The nickelodeon was the first type of indoor exhibition space dedicated to showing projected motion pictures. Set up in converted storefronts, these small, simple theaters charged five cents for admission and flourished from about 1905 to 1915. "Nickelodeon" was concocted from nickel, the name of the U. S. five-cent coin, the ancient Greek word odeion, a roofed-over theater, the latter indirectly by way of the Odéon in Paris, emblematic of a large and luxurious theater, much as Ritz was of a grand hotel. For unknown reasons, in 1949 the lyricist of a popular song "Music! Music! Music!" Incorporated the refrain "Put another nickel in, in the nickelodeon…", evidently referring to either a jukebox or a mechanical musical instrument such as a coin-operated player piano or orchestrion. The meaning of the word has been muddied since. In fact, when it was current in the early 20th century, it was used only to refer to a small five-cent theater and not to any coin-in-the-slot machine, including amusement arcade motion-picture viewers such as the Kinetoscope and Mutoscope.
The earliest films had been shown in "peep show" machines or projected in vaudeville theaters as one of the otherwise live acts. Nickelodeons drastically altered film exhibition practices and the leisure-time habits of a large segment of the American public. Although they were characterized by continuous performances of a selection of short films, added attractions such as illustrated songs were sometimes an important feature. Regarded as disreputable and dangerous by some civic groups and municipal agencies, ill-ventilated nickelodeons with hard wooden seats were outmoded as longer films became common and larger, more comfortably furnished motion-picture theaters were built, a trend that culminated in the lavish "movie palaces" of the 1920s. Film historian Charles Musser wrote: "It is not too much to say that modern cinema began with the nickelodeons." The name "Nickelodeon" was first used in 1888 by Colonel William Austin for his Austin's Nickelodeon, a dime museum located in Boston, Massachusetts.
The term was popularized by Harry Davis and John P. Harris, who opened a small storefront theater with the name on Smithfield Street in Pittsburgh, Pennsylvania, on June 19, 1905. Although it was not the first theater to show films, in 1919 a news article stated that it was the first theater in the world "devoted to exhibition of moving picture spectacles". Davis and Harris found such great success with their operation that their concept of a five-cent theater showing movies continuously was soon imitated by hundreds of ambitious entrepreneurs, as was the name of the theater itself. Statistics at the time show that the number of nickelodeons in the United States doubled between 1907 and 1908 to around 8000, it was estimated that by 1910 as many as 26 million Americans visited these theaters weekly. Nickelodeons that were in converted storefronts seated fewer than 200 – the patrons sat on hard wooden chairs, with the screen hung on the back wall. A piano would be placed below the screen. Larger nickelodeons sometimes had the capacity for well over 1000 people.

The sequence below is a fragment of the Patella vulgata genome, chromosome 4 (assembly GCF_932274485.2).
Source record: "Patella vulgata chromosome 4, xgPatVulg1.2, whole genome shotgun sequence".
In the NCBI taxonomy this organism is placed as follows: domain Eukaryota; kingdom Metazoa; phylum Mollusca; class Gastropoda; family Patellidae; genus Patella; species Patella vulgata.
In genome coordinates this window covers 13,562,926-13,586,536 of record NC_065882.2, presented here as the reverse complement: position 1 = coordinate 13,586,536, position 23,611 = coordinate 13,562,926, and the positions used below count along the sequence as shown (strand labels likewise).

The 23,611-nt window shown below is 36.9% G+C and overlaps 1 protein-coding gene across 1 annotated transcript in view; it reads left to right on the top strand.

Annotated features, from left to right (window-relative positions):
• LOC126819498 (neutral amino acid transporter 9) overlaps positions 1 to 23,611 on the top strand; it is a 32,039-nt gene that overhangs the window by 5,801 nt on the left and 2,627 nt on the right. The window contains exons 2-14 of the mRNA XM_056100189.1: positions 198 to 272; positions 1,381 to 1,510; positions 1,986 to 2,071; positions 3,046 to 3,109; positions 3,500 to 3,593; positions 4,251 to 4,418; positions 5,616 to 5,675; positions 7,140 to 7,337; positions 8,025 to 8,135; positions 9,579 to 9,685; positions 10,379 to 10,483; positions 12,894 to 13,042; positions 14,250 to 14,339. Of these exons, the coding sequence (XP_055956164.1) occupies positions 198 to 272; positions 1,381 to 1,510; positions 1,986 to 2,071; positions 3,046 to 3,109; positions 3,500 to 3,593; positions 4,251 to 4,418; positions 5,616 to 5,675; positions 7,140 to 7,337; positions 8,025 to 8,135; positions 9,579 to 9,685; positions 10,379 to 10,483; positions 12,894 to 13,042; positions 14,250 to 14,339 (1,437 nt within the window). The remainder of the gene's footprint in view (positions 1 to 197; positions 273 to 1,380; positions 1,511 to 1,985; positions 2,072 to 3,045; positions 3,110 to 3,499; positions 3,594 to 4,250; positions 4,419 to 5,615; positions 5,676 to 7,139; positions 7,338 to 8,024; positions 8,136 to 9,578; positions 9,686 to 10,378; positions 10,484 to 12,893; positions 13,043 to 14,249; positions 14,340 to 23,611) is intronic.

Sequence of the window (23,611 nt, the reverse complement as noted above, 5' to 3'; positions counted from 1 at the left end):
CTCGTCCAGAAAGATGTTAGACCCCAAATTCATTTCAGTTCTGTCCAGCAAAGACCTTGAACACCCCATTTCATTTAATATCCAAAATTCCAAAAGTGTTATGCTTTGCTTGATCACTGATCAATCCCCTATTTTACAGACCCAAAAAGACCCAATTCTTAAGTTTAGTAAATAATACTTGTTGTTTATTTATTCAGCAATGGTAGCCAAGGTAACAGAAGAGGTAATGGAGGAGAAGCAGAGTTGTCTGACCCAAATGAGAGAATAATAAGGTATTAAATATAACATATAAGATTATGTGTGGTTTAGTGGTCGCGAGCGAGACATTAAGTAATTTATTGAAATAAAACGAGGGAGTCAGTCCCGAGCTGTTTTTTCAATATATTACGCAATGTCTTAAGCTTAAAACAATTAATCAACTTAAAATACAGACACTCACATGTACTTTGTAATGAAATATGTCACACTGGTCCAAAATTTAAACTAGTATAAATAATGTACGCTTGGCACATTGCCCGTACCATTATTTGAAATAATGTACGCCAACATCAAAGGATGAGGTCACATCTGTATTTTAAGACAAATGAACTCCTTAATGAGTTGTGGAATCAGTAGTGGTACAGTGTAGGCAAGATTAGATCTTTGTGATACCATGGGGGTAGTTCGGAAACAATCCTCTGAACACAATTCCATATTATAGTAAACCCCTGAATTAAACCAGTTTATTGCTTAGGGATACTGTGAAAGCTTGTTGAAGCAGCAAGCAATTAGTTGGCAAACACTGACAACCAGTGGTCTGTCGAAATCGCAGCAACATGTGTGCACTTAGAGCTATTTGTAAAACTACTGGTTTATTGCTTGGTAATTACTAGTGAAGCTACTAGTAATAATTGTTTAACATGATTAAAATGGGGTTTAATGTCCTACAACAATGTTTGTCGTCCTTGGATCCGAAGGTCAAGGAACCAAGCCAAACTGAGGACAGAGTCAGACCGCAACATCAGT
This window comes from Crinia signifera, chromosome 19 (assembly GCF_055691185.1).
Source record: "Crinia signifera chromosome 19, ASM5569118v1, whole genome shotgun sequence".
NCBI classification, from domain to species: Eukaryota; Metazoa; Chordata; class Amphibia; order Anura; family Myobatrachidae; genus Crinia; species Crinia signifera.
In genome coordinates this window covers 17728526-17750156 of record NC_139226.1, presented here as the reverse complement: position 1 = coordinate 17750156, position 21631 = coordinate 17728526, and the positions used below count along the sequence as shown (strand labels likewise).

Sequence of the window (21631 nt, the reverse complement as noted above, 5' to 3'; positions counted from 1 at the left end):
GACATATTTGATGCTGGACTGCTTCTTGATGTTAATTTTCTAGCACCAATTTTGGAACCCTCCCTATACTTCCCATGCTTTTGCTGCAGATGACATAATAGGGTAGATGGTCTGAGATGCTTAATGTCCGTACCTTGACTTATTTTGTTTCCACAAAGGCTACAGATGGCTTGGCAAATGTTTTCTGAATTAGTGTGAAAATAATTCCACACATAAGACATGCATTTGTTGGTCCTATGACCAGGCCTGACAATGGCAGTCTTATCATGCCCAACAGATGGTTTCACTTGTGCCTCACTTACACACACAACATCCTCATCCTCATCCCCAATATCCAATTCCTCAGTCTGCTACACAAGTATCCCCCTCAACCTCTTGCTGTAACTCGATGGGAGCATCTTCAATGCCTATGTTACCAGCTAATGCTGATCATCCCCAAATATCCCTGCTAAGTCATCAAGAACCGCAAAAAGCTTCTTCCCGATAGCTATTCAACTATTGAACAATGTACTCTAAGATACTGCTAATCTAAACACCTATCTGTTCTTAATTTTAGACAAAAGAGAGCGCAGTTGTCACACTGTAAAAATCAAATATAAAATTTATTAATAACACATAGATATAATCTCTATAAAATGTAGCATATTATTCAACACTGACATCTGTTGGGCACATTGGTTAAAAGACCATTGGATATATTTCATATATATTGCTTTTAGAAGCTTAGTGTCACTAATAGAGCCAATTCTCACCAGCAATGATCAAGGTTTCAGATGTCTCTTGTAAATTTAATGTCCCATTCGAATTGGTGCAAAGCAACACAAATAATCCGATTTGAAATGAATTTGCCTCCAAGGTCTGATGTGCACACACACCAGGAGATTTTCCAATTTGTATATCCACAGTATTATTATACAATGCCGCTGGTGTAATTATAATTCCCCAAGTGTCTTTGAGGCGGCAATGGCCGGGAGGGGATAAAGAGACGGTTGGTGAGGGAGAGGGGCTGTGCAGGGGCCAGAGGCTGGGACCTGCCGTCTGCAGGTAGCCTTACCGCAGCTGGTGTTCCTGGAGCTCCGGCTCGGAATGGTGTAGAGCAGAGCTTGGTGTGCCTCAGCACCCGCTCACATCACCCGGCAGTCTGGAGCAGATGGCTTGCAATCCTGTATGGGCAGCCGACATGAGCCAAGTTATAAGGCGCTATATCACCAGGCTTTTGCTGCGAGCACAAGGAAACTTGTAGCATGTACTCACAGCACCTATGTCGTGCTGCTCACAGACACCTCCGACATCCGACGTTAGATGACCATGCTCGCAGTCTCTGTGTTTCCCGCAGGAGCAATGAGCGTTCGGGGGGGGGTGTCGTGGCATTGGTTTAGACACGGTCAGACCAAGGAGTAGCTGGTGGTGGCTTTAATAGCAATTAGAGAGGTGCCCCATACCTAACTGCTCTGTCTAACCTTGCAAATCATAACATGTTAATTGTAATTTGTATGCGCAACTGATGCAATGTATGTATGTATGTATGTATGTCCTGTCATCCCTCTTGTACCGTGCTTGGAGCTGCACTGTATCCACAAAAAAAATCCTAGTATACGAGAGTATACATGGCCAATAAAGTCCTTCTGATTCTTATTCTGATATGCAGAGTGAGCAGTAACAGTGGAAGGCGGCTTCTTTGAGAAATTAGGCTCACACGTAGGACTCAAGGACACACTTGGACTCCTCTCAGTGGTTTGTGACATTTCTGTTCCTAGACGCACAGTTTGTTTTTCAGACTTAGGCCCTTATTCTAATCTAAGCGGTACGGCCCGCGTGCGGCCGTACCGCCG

Louis B. Mayer came of age. Other well-known nickelodeon owners were the Skouras Brothers of St. Louis. Nickelodeons radically altered the mode of representation that corresponded with changes in the modes of distribution and the types of films being made. Around 1903, longer multi-shot films became more prevalent, this shift brought about important innovations in the distribution of films with the establishment of "film exchanges". Film exchanges would buy films from manufacturers and rent them out to exhibitors. With a steady supply of different films, exhibitors had the possibility to open venues where films were the central attraction, they did not have to worry about finding new audiences because the same audience would return again and again to watch different films. Exhibition practices varied and programs lasted anywhere from ten minutes to an hour and a half or more in length. Programs ran continuously and patrons would join a program in progress when they arrived and stay as long as they liked.
While some nickelodeons only showed films, others offered shows that combined films with vaudeville acts or illustrated songs. The desirability of longer films, which enabled nickelodeons to grow the way they did, was the result of a number of factors. Longer films were more attractive, as the price paid by exhibitors depended on a film's length and the longer a film, the more profit there was to be made; some exhibitors found longer films more desirable since it made programming easier and cheaper, as they no longer had to organize their own programs by editing together a variety of short films. Directors had a great desire to make longer films because it meant greater artistic innovation as they tried to find new ways to engage audiences; the popularity of longer films meant an increase in production of fictional films as actualities decreased. One of the possible reasons for this shift is that fiction films were easier to plan and cheaper to film than actualities which were subject to various location-related difficulties.
Fiction films became standardised, the popularity of longer films meant they